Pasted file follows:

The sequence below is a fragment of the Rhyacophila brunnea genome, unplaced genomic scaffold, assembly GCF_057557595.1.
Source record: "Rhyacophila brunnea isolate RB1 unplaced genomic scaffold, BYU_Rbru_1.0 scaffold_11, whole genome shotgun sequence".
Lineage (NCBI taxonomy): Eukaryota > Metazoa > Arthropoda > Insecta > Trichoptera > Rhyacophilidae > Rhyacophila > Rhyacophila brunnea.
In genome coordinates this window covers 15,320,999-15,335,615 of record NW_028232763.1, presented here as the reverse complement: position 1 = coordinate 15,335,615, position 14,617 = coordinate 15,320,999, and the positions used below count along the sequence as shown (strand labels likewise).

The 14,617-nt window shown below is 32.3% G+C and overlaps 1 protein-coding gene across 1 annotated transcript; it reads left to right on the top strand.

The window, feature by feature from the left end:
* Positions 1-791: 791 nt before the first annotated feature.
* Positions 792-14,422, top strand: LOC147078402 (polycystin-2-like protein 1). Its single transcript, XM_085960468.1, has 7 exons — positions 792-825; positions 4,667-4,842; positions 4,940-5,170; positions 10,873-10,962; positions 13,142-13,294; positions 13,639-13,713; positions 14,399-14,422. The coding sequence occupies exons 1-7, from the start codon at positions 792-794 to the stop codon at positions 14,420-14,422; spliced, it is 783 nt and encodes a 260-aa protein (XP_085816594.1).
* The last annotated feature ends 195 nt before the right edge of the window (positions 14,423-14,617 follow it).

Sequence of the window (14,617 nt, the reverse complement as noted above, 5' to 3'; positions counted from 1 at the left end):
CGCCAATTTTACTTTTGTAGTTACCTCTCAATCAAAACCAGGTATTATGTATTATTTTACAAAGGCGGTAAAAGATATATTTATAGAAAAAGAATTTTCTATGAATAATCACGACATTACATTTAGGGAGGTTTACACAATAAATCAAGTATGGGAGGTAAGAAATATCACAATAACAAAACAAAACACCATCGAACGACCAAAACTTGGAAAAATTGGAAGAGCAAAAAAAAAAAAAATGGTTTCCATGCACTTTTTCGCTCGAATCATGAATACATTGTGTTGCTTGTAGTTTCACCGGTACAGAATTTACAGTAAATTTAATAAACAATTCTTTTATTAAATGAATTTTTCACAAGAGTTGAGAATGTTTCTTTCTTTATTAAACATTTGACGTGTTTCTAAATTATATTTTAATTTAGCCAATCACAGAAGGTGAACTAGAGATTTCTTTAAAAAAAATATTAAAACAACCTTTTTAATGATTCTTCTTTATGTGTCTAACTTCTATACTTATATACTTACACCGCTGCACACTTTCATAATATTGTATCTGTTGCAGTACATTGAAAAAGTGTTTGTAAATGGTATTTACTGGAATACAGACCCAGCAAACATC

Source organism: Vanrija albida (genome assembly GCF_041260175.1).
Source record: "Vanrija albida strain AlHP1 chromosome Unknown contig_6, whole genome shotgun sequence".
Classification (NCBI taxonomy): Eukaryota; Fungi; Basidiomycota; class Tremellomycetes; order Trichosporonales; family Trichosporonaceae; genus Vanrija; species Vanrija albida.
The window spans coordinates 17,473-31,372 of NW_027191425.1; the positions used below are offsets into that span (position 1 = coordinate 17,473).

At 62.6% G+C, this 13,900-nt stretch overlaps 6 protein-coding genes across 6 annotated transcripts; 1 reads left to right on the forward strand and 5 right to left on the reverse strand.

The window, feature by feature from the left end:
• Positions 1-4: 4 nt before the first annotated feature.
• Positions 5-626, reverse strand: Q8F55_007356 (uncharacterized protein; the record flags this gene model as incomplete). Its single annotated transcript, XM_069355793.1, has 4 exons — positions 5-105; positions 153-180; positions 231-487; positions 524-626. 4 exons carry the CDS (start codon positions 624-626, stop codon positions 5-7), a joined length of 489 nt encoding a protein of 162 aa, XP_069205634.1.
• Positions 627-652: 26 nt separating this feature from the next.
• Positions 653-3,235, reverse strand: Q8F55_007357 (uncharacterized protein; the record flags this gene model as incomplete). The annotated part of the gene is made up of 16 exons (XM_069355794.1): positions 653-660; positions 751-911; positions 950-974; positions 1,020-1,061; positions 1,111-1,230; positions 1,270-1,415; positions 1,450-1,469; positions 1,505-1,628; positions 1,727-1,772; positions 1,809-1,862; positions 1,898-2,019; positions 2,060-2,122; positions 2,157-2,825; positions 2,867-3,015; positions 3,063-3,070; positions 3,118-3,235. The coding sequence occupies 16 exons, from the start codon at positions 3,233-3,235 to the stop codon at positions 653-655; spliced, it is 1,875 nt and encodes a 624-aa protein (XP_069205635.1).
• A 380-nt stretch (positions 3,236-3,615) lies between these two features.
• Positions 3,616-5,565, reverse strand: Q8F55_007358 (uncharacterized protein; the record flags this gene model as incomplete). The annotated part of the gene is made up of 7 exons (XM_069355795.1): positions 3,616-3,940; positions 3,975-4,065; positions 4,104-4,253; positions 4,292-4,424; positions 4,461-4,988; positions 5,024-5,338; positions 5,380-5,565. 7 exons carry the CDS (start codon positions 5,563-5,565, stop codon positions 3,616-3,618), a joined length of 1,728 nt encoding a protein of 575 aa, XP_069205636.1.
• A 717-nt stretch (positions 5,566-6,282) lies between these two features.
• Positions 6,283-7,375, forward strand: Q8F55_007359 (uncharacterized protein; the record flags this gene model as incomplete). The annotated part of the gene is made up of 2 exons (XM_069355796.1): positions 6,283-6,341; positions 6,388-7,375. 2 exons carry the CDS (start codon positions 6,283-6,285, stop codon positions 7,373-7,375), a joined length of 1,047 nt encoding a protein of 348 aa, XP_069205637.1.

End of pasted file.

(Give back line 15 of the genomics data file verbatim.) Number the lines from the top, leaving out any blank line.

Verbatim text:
The window spans coordinates 17,473-31,372 of NW_027191425.1; the positions used below are offsets into that span (position 1 = coordinate 17,473).